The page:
>>> On Sep 7, 2017, at 11:35 AM, Andrew Chu <andrew.chu at gmail.com> wrote:
>>> From: "WES STEWART" <wesstt at shaw.ca>
>>> To: "moq discuss" <moq_discuss at moqtalk.org>
>>> Sent: Wednesday, September 6, 2017 10:15:27 PM
>>> Subject: Re: [MD] The need for quality
>>> Hell Dan and All;
>>> I get a lot of my philosophy of quality, not from Pirsig but from
>> William Edwards Deming. It was back in the twenties when Walter Shewhart
>> and Deming were searching for ways to improve the Quality of transmission
>> lines at Bell Labs. They had defined Quality as a SYSTEM that is in a state
>> of continuous improvement. Shewhart and Deming looked at all SYSTEMs then
>> used their intellect or reason to search for ways to improve the SYSTEM.
>>> Martin Luther King also used his intellect for ways to improve the
>> SYSTEM, in which he paid the ultimate price that was delivered from
>> Biologically dominated human beings.
>> Ron interjects:
>> Hello Wes,Dan, All,
>> I've been following the thread off and on and I was curious about how Wes
>> defined the term "SYSTEM".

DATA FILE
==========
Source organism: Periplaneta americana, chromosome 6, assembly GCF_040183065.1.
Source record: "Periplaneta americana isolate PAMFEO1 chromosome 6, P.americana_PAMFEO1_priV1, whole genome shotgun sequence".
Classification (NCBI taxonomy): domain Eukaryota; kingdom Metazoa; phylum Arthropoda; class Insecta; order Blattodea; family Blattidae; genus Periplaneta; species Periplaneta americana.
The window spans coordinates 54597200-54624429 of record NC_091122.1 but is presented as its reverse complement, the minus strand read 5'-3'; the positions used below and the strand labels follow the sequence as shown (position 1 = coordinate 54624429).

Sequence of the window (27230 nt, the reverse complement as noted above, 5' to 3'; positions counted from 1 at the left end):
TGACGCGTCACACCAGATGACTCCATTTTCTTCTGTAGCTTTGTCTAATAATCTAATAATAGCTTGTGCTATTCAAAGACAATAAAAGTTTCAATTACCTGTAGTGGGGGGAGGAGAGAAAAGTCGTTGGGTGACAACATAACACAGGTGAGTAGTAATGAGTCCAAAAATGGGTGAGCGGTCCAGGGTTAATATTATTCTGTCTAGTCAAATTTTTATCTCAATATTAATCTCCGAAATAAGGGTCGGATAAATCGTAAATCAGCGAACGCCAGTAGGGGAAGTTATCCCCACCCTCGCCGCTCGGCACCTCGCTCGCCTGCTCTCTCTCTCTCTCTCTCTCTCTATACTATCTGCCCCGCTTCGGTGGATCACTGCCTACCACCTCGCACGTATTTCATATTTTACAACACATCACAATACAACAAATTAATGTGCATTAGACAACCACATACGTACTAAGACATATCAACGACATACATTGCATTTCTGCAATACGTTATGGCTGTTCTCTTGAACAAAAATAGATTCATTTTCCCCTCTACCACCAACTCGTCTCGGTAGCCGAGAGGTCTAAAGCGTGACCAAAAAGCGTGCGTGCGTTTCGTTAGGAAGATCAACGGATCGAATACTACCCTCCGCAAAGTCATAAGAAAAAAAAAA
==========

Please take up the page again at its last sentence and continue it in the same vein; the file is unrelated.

>> In system theory it is defined as
>> an entity with interrelated and interdependent parts; it is defined by its
>> boundaries and it is more than the sum of its parts (subsystem).
>> Positive growth and adaptation of a system depend upon how well the system
>> is adjusted with its environment, and systems often exist to accomplish a
>> common purpose (a work function) that also aids in the maintenance of the
>> system or the operations may result in system failure.
>> With the goal being isotelesis.
>> the intelligent direction of effort toward the achievement of an end.
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"Life is not measured by the number of breaths we take, but by the moments that take our breath away."
— Bob Moorehead